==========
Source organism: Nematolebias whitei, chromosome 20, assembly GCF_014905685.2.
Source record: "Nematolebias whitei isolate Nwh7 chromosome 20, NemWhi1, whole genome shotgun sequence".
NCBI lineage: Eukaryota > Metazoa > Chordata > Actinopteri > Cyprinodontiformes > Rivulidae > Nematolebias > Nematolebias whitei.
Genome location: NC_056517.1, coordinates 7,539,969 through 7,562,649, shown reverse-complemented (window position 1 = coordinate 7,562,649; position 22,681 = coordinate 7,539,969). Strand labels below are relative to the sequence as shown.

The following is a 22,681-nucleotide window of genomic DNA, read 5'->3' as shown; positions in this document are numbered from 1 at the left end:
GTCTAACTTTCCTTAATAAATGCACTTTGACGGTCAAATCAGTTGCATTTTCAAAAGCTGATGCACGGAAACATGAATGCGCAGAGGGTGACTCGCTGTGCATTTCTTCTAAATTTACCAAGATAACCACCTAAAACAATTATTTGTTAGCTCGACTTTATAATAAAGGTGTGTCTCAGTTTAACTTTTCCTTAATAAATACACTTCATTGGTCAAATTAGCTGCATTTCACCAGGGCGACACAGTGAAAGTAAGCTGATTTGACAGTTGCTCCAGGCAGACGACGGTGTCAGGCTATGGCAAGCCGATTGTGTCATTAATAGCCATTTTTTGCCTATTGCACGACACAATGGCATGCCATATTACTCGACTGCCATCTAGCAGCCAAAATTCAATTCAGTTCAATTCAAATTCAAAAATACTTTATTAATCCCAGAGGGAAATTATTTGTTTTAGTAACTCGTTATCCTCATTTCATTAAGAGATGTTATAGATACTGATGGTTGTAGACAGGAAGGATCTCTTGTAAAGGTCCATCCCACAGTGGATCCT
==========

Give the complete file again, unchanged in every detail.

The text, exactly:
Source organism: Nematolebias whitei, chromosome 20, assembly GCF_014905685.2.
Source record: "Nematolebias whitei isolate Nwh7 chromosome 20, NemWhi1, whole genome shotgun sequence".
NCBI lineage: Eukaryota > Metazoa > Chordata > Actinopteri > Cyprinodontiformes > Rivulidae > Nematolebias > Nematolebias whitei.
Genome location: NC_056517.1, coordinates 7,539,969 through 7,562,649, shown reverse-complemented (window position 1 = coordinate 7,562,649; position 22,681 = coordinate 7,539,969). Strand labels below are relative to the sequence as shown.

The following is a 22,681-nucleotide window of genomic DNA, read 5'->3' as shown; positions in this document are numbered from 1 at the left end:
GTCTAACTTTCCTTAATAAATGCACTTTGACGGTCAAATCAGTTGCATTTTCAAAAGCTGATGCACGGAAACATGAATGCGCAGAGGGTGACTCGCTGTGCATTTCTTCTAAATTTACCAAGATAACCACCTAAAACAATTATTTGTTAGCTCGACTTTATAATAAAGGTGTGTCTCAGTTTAACTTTTCCTTAATAAATACACTTCATTGGTCAAATTAGCTGCATTTCACCAGGGCGACACAGTGAAAGTAAGCTGATTTGACAGTTGCTCCAGGCAGACGACGGTGTCAGGCTATGGCAAGCCGATTGTGTCATTAATAGCCATTTTTTGCCTATTGCACGACACAATGGCATGCCATATTACTCGACTGCCATCTAGCAGCCAAAATTCAATTCAGTTCAATTCAAATTCAAAAATACTTTATTAATCCCAGAGGGAAATTATTTGTTTTAGTAACTCGTTATCCTCATTTCATTAAGAGATGTTATAGATACTGATGGTTGTAGACAGGAAGGATCTCTTGTAAAGGTCCATCCCACAGTGGATCCT